In this tutorial, you will learn how to access multi-language data within Umbraco 7 using the community package, Vorto. When it comes to architecting a multi-language website within Umbraco V7 you have two options. The option you pick will be based on how the content is structured.

In one approach, you create separate sub-sites within the Umbraco page tree for each different language. If your website has a different page structure for each different language, this approach makes sense. If the content of your website follows the same page hierarchy and content structure, creating loads of subsites and copying loads of content is painful and takes forever. If your site structure is the same regardless of language, then a better approach is to use Vorto.

Vorto is a Umbraco package that allows content editors to manage multi-language content by switching between languages on a per property basis. One issue with Vorto is that it's not part of the core product. If you use Vorto with the Umbraco Model builder and you also want to do perform additional logic within a controller on that data, you are going to need to write some code. Keep reading to find out how.

How Can I Use Vorto Within A Controller?

When you use Model Builder with Vorto, out-of-the-box Umbraco will generate a property of type Our.Umbraco.Vorto.Models.VortoValue. If you look at the class you'll see that it uses a collection of key-value pairs to store its data. If you want, you can manually get the data out of Vorto yourself - read this information to see how - luckily there is an easier way to work with it. This magic approach will use property value converters to make the property return the correct type. Thanks to Dave Woestenborghs for pointing this out to me :)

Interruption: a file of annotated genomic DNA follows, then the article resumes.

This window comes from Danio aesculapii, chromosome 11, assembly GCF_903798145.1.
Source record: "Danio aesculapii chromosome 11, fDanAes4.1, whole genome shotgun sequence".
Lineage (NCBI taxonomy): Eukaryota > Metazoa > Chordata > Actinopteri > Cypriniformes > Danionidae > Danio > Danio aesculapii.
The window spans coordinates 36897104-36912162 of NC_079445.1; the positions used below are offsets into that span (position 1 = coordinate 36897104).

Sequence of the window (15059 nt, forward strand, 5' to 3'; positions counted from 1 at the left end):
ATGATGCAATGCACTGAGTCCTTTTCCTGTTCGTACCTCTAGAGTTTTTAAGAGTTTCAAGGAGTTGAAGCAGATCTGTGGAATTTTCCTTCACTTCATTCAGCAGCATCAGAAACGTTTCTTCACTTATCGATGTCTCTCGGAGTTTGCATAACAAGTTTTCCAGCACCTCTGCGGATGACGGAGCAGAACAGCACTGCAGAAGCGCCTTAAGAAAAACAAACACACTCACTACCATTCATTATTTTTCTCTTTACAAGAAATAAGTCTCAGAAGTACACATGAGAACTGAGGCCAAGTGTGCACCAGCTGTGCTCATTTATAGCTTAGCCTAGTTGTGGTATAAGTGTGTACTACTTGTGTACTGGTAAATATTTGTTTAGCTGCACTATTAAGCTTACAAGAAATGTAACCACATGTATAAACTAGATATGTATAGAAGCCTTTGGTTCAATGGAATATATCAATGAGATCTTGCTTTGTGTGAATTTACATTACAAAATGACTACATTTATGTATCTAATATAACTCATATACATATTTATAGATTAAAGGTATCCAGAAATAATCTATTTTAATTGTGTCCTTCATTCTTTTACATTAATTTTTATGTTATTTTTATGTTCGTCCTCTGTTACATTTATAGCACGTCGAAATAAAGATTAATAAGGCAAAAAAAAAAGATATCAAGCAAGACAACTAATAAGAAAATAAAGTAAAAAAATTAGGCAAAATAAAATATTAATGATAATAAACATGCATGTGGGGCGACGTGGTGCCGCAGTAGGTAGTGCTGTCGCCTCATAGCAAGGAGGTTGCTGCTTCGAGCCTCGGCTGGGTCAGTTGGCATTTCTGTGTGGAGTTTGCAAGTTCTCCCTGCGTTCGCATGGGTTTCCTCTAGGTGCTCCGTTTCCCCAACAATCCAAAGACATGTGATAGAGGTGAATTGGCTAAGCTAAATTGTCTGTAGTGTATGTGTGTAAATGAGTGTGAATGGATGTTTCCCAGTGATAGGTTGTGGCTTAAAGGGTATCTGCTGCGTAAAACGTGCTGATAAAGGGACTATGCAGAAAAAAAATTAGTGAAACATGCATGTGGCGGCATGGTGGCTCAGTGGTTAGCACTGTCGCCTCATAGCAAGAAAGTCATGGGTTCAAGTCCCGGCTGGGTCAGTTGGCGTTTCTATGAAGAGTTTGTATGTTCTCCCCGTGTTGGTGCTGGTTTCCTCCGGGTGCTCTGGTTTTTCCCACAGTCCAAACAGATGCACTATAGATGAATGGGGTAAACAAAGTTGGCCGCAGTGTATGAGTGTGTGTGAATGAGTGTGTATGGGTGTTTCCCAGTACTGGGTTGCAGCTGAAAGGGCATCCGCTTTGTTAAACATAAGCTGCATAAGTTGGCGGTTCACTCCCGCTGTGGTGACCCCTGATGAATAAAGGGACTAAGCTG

If you look at the code Models Builder generates, you will see that all the classes are created as partial. In the example below, let's say I've got a page-type with a property called sections. This sections data type is a Vorto property that nests a content data type. The model Umbraco will generate will look like this:

Working with VortoValue is kind of a pain. It will be much easier to work with the underlining IEnumerable instead. You can do this by writing some code. Create a new class in your project and name it the same as the document-types class name. Ensure you use the partial modifier. This will magically hook up to the model's builder generated class and will be available whenever you access your model. Take this code:

You can then create a property implementing the ImplementPropertyType attribute and using the Vorto extension method, GetVortoValue() to get the value. In your controller code, you will now magically get a strongly-types object to work with your language variations. This approach is a lot easier and nicer than manually having to serialize and deserialize things yourself, so I recommend you give it a go. Happy Coding 🤘